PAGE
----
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Throckmorton Fine Art exhibits female nudes and iconic photographs by Lucien Clergue
Pablo Picasso once said: “Clergue’s photographs are from God’s own sketchbooks”.

NEW YORK, NY.- Throckmorton Fine Art is presenting an exhibit of female nudes and iconic photographic images spanning the fifty year career of one of France’s greatest photographers, Lucien Clergue. On the 50th anniversary of the launch of the Rencontres de la Photographie d’Arles photography festival, which Clergue co-founded with Michel Tournier, Throckmorton Fine Art gallery will feature more than forty black and white and color images, including some of Clergue’s most acclaimed images.

Spencer Throckmorton says, “Clergue was a master of sensual photography, brilliantly capturing the play of light and shadow, as well as they of the human form. His photography is classic, never forced or manipulated.”

While Clergue photographed many subjects, among them portraits of fellow artists (including his dear friend Pablo Picasso) Clergue is most renowned for his female nudes. The Throckmorton exhibit offers an opportunity to see grouped together many of his outstanding photographs from three decades of his long and productive career.

Clergue was born in 1934 in Arles, France and died in 2014 in Nimes. Though he was obsessed with learning to play the violin, Clergue took up photography, studying it with utmost discipline and seriousness. Lucien Clergue had already discovered the power of the camera in his difficult adolescence after witnessing the destruction of his family’s house by WWII bombs and the prolonged illness and death of his mother. His later work turned to organic abstractions of sand and lace and was influenced by mythology, adventure and what he called, ‘the mentality of the Mediterranean man.”

At the age of nineteen, he managed to meet Pablo Picasso and show his work. Leaving the Arles bullfighting arena, Lucien Clergue summoned his courage and approached the then 62 year old Pablo Picasso to show him his photographs. Clergue worked for the next two years to prepare a portfolio to impress the master. His photos of Provence and postwar ruins led to a five hour conversation with Picasso in Cannes in 1955 when Picasso promised to design a cover for Clergue’s first book as well as a poster for his first exhibition. While the poster was too provocative for the organizers to use, this meeting resulted in a lifelong friendship until Picasso’s death.

Clergue established himself as one of his generation’s most admired photographers, joining the ranks of another friend, Henri Cartier-Bresson. Clergue was well liked by his peers; he cared about art and worked tirelessly to promote the arts in France, especially fine photography. In 1968 Clergue, working with Michel Tournier, founded the Rencontres d’Arles photography festival, which is held annually in July in Arles. This year’s festival, from July 1 to September 22, will feature 50 exhibitors and attract a worldwide audience of photography professionals, academics and connoisseurs of fine art photography.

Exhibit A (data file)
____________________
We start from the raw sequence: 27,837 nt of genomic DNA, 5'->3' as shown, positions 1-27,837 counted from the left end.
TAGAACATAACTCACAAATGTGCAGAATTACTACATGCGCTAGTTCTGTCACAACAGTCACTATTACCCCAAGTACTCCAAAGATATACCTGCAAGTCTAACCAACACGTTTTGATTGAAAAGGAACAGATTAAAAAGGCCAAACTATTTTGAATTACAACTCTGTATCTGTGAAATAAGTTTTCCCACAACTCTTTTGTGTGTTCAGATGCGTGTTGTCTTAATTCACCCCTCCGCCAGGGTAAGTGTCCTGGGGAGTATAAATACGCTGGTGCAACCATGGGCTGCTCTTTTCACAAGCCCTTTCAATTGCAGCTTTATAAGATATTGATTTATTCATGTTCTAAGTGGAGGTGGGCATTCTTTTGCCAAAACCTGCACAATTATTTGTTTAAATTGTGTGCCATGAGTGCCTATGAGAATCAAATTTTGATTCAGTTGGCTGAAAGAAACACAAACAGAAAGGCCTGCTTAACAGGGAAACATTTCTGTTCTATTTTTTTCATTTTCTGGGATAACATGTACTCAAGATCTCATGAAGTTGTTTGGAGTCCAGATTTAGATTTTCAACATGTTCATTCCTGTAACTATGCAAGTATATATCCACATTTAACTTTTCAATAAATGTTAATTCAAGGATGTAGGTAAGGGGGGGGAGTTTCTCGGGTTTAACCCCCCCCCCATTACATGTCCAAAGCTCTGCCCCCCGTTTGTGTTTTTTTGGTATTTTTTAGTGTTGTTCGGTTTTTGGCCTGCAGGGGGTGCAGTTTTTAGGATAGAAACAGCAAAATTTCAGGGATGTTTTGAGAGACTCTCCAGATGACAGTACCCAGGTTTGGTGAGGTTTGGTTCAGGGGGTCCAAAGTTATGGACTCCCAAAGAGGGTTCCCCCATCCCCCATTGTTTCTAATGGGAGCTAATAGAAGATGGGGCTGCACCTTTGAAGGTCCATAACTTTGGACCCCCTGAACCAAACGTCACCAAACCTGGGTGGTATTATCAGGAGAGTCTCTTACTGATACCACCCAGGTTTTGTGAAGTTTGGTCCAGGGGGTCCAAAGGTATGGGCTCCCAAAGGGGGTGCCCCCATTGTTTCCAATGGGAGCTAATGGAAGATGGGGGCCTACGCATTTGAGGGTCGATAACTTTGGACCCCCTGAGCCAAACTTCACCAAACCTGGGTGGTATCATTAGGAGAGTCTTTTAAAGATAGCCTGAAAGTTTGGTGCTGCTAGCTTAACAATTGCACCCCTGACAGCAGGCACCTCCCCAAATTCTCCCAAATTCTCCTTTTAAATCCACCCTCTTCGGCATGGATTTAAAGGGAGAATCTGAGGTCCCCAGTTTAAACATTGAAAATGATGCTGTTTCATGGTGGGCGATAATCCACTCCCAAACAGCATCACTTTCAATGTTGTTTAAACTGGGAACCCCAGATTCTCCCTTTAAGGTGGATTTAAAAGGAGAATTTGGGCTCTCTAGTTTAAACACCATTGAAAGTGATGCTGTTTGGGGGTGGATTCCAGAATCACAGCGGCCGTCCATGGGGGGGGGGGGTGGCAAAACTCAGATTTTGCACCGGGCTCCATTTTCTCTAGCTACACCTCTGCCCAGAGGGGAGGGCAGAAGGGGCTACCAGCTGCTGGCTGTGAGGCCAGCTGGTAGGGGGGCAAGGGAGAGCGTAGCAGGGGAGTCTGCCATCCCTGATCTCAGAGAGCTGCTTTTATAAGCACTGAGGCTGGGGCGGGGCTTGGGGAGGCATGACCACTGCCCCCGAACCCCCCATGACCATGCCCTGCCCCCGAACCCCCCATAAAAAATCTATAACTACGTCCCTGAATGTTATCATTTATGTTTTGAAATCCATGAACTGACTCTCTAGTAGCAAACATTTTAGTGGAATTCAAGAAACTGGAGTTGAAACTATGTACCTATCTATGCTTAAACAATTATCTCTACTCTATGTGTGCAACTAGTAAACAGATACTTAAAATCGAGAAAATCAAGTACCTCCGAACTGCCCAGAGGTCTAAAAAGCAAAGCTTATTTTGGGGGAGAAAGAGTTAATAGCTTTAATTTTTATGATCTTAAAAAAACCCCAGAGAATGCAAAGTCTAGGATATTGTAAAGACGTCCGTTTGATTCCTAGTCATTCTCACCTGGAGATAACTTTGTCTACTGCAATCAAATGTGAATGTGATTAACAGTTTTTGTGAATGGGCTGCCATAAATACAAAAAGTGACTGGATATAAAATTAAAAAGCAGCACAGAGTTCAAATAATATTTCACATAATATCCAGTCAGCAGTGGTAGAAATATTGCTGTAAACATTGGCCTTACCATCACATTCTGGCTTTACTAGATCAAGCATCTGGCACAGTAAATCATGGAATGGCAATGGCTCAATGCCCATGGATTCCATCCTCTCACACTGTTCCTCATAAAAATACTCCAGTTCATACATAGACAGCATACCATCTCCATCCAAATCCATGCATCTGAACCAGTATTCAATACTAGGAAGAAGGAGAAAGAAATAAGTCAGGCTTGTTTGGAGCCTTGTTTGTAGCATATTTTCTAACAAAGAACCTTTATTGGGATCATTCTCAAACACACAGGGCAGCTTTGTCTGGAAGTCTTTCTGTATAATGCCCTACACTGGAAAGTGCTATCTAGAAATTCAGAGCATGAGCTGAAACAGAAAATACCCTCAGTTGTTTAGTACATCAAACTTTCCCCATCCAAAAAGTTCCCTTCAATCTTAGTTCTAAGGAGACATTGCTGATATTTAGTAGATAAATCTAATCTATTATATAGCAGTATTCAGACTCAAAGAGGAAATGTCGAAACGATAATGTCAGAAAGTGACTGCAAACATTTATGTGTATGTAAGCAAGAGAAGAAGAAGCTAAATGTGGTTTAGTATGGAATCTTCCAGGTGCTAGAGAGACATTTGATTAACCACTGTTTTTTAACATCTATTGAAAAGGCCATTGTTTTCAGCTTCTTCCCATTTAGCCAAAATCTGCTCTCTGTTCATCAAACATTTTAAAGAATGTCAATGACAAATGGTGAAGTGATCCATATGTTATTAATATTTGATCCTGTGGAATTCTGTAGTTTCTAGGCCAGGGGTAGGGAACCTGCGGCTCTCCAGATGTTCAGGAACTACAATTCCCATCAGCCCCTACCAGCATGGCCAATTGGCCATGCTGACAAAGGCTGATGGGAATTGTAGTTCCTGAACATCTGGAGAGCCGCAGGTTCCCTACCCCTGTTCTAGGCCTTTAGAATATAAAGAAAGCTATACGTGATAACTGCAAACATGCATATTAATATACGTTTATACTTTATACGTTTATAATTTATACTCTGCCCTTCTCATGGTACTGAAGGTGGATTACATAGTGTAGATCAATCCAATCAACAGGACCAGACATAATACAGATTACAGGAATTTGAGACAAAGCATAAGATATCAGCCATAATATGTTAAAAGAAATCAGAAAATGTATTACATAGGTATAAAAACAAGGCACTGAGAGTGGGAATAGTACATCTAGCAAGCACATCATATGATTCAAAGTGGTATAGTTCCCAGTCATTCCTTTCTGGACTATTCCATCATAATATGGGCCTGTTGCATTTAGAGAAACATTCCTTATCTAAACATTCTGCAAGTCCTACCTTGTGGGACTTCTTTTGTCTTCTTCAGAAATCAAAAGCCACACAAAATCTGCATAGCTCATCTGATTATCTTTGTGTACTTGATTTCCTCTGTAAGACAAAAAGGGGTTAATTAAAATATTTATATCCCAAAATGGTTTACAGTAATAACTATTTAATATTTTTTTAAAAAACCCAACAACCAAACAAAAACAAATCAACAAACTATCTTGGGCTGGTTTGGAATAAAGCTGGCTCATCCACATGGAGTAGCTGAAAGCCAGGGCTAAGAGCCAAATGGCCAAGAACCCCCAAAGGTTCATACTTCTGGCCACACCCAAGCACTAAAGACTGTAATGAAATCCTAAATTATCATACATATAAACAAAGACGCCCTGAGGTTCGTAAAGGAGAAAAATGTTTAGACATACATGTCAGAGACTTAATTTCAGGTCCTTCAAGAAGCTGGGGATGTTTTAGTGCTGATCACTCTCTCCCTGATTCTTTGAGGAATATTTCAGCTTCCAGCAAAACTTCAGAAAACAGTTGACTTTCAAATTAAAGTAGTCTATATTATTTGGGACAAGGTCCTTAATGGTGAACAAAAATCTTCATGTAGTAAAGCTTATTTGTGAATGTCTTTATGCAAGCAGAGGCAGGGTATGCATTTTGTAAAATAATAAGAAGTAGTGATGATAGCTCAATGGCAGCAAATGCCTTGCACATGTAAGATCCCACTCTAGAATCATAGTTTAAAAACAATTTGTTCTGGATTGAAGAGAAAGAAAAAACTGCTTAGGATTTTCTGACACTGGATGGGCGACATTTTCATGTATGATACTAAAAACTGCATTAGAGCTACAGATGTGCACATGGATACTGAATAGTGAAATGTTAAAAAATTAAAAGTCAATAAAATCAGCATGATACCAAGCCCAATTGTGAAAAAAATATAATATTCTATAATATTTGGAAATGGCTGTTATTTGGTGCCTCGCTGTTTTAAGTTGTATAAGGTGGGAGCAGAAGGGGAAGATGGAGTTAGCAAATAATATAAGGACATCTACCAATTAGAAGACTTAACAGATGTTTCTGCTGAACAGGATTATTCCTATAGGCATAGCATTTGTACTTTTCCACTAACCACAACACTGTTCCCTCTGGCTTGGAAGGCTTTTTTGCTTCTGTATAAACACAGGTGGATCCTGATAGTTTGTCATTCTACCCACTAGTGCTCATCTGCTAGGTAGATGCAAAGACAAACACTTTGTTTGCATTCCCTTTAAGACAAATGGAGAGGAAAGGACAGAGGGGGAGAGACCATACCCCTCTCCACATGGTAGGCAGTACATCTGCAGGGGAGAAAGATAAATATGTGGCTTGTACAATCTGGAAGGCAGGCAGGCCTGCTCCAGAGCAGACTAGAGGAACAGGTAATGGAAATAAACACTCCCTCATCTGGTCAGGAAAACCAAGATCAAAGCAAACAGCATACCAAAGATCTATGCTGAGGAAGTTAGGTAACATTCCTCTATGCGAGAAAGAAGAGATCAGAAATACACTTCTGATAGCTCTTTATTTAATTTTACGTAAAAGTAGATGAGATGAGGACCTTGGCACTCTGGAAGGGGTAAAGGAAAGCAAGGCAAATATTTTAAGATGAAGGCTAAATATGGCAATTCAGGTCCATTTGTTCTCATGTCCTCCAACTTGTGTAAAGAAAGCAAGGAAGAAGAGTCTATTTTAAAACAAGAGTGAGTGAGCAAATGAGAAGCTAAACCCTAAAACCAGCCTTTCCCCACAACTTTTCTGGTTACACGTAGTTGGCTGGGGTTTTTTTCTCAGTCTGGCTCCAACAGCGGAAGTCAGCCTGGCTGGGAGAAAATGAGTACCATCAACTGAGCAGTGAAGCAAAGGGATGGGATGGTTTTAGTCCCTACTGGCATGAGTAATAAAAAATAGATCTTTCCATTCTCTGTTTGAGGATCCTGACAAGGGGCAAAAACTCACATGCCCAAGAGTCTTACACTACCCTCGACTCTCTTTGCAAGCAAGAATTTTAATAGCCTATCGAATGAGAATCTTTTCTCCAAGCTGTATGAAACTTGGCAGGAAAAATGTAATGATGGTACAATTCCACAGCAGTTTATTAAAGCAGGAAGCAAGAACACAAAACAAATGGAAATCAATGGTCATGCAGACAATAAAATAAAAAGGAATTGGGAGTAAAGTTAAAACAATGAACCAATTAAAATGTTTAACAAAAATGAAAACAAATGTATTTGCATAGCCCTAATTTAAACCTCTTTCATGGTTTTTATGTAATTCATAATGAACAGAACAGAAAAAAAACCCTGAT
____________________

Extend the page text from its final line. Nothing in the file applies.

There have been over 100 solo exhibits worldwide of Clergue’s photography. Clergue’s work was notably included in the last exhibit at the Museum of Modern Art in New York curated by Edward Steichen (also included in the exhibit was work by Bill Brandt and Yasuhiro Ishimoto). Museums with large collections of his work include the Fogg Museum at Harvard University and the Museum of Fine Arts in Boston. His work has been widely published, too. He was the first photographer to be elected to the Académie des Beaux-Arts de France and was honored with both the Order of Merit in 1980, and the Order of the Legion of Honor, in 2003. In 2013 he chaired the Academy of Fine Arts of the Institute of France. He is also a member of the Arles Academy of Arts, held a Ph.D., and was the author of 75 books. Lucien Clergue was the first photographer to present a thesis with photographs only, no hand writing, ----writing with light only.

Throckmorton New York was the New York representative of Clergue from 2009 until his death. Clergue is remembered with fondness by everyone at the gallery. He had an acute memory, was a great storyteller, and unfailingly in good humor. He was decidedly ---- and proudly ---- French, but he loved America, and did great work here. Spencer Throckmorton says, “Clergue’s photographs are timeless; the show is not to be missed.”

Lucien Clergue was married to the art curator Yolande Clergue, founder of The Fondation Vincent van Gogh Arles. This month she asked, “How did this vulnerable young man, the one I married, succeed in photography, creating iconic images and promoting photography throughout the world? I believe it was Lucien’s love of poetry, film, painting and music which opened his eyes and which introduced him to an aspiring social network of the leading figures of the French art world.

“Lucien was an artist who was intrigued by light, drawn to see light out of his native Mediterranean setting. Lucien came to American with a strong sense of curiosity. He was captivated by New York, and he scrutinized every street. He visited museums and galleries exhibiting the work of prominent contemporary photographers.

“Lucien would also come to be a frequent visitor to the immense deserts of America, being drawn to the openness and brilliant light. He continued his study of the nude, an enduring subject of art that dates back to ancient times.”

The Clergues met Spencer Throckmorton in Arles. Yolande Clergue says “Spencer said the light in Arles was similar to the light in New York. Lucien knew of Spencer, of his gallery and of his being an astute connoisseur of photography. Spencer knew what he wanted when he offered to exhibit Lucien’s work in his New York gallery. I am pleased that Spencer continues to show the work of Lucien Clergue in New York.”

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